White Sands National Monument
White Sands National Monument encompasses 275 square miles, yet it includes only about half of the largest field of gypsum dunes in the world. Having no outlet to the sea, runoff from the San Andres and Sacramento Mountains, which contain a strata of gypsum, into the Tularosa Basin accumulates in Lake Lucero where it either evaporates or sinks into the ground leaving behind deposits of gypsum in its crystalline form of selenite. For 20,000 years, southwest winds have blown particles of selenite off the lake, breaking them into finer and finer pieces which have created the dunes. The dunes continue to grow and advance at a rate of up to 30 feet per year.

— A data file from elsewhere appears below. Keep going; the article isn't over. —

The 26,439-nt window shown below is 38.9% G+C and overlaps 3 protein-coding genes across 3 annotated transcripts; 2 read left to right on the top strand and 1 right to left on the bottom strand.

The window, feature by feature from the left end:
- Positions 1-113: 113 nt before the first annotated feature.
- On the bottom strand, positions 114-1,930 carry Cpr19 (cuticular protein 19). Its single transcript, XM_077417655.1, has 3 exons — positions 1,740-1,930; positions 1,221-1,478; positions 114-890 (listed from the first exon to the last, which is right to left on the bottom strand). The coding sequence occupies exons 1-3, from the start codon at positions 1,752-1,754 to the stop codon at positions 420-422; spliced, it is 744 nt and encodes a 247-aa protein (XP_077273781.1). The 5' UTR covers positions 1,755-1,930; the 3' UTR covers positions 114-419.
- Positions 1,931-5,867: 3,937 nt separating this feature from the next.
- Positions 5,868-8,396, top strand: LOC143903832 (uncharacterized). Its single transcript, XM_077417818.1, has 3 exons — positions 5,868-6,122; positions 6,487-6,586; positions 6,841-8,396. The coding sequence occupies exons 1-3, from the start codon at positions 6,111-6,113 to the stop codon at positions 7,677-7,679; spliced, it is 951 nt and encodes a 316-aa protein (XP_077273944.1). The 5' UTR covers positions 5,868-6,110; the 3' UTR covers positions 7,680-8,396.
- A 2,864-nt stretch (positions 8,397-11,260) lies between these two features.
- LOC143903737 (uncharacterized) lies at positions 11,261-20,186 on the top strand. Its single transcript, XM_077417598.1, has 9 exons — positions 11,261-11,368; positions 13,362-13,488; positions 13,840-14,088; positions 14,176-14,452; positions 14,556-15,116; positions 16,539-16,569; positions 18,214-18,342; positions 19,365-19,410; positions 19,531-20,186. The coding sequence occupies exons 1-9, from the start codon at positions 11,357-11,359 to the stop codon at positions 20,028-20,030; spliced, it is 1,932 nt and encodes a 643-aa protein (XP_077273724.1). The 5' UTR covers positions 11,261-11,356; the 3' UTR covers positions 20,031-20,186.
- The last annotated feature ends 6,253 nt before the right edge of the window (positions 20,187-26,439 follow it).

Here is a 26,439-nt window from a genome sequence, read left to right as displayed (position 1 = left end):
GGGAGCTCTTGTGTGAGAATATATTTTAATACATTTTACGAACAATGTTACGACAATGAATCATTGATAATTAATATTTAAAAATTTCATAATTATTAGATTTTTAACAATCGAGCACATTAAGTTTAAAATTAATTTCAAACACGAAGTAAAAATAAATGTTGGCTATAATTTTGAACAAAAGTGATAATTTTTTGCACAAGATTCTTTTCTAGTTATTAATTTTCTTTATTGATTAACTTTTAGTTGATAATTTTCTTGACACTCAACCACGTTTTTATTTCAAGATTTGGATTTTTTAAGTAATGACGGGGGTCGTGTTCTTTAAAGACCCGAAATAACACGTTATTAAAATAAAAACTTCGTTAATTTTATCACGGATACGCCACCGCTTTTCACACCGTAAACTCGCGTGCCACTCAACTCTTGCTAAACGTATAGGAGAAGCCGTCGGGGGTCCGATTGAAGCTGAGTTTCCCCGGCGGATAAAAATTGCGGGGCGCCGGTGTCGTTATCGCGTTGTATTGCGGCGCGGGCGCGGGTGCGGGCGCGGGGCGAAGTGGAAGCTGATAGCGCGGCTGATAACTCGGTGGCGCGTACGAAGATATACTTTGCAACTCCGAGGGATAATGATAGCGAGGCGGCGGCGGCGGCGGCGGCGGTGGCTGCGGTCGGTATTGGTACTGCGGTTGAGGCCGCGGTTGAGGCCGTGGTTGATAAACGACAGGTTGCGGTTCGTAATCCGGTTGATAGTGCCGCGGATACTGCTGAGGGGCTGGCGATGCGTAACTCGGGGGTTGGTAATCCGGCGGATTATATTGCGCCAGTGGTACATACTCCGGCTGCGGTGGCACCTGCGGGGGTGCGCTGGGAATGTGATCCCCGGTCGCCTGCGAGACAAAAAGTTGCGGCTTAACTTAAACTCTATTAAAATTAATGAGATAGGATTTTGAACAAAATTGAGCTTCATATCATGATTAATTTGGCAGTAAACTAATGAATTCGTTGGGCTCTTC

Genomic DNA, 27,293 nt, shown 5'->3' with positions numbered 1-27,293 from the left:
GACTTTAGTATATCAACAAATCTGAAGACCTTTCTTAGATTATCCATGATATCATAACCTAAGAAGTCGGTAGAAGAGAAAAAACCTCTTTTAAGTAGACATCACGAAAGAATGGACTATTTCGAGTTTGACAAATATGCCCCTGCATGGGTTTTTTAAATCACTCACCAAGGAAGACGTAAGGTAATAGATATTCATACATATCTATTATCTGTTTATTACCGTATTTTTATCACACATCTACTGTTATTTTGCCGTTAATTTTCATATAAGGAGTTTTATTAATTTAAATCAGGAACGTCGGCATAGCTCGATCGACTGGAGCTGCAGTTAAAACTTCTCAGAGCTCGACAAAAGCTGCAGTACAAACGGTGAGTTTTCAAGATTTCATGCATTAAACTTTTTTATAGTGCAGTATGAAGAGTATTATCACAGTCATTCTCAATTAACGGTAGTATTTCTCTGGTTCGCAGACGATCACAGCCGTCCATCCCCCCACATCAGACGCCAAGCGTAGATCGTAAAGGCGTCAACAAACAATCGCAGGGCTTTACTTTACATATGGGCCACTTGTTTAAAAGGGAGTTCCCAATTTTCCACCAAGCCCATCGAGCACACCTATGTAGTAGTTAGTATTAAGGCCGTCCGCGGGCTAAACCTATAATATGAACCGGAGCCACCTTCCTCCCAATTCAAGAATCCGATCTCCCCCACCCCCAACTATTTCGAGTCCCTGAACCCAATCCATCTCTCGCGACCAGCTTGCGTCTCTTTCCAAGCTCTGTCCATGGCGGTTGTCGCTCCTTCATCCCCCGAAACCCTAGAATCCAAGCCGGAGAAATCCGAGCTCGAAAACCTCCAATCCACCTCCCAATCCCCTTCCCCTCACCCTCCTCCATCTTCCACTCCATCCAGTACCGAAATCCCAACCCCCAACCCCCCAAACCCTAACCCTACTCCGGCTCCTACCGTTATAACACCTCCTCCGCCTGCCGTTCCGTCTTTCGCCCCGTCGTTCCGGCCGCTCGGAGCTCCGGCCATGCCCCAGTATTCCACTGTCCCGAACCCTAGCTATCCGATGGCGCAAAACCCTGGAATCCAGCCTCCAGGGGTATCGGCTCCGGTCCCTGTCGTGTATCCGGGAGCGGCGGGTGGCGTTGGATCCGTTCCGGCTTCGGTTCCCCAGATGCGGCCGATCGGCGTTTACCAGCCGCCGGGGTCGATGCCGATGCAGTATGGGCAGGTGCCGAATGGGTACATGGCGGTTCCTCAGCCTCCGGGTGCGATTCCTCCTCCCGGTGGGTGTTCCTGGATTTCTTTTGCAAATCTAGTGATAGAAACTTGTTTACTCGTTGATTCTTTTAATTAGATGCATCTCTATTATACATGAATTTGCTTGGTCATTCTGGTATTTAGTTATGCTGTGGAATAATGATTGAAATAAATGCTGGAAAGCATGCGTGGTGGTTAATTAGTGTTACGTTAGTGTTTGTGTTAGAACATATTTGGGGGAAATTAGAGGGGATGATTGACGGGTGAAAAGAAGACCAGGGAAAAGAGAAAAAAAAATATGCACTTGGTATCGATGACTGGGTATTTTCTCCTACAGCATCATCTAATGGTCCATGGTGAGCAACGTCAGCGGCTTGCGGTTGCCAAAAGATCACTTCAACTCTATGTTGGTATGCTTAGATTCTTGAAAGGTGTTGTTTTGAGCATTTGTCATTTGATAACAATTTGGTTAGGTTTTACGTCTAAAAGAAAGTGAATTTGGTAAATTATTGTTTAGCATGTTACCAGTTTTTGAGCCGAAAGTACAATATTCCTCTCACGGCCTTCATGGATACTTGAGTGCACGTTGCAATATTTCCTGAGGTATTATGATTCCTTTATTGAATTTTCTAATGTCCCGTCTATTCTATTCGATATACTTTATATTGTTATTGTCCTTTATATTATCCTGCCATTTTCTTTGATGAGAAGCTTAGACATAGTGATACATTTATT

The drive to the "Heart of the Dunes" is 8 miles from the visitor center. Along the drive is the Big Dune Trail, a one-mile nature trail which includes a climb up onto the dunes. The trail guide for the nineteen stations along the trail discusses the formation and movement of the dunes and the flora and fauna living on the dunes. The advancing dunes bury some plants and trees, but others can grow fast enough to keep ahead of the sand--at least for a while. This cottonwood tree is probably much taller than is apparent.
Once a month, park rangers arrange with the White Sands Missile Range to have MP's escort a caravan of cars through part of the range to Lake Lucero, which is part of the National Monument but not accessible from the dune road. The tour takes all afternoon and is well worth the effort of having to make advance reservations. From what the ranger said, I gather that there was an unusually large amount of water in the lake last weekend.
The picture to the right is of the selenite as it exposed by the wind. It is amber in color and transparent.
Trails and Treasures Home Page Journey to the American Southwest 2003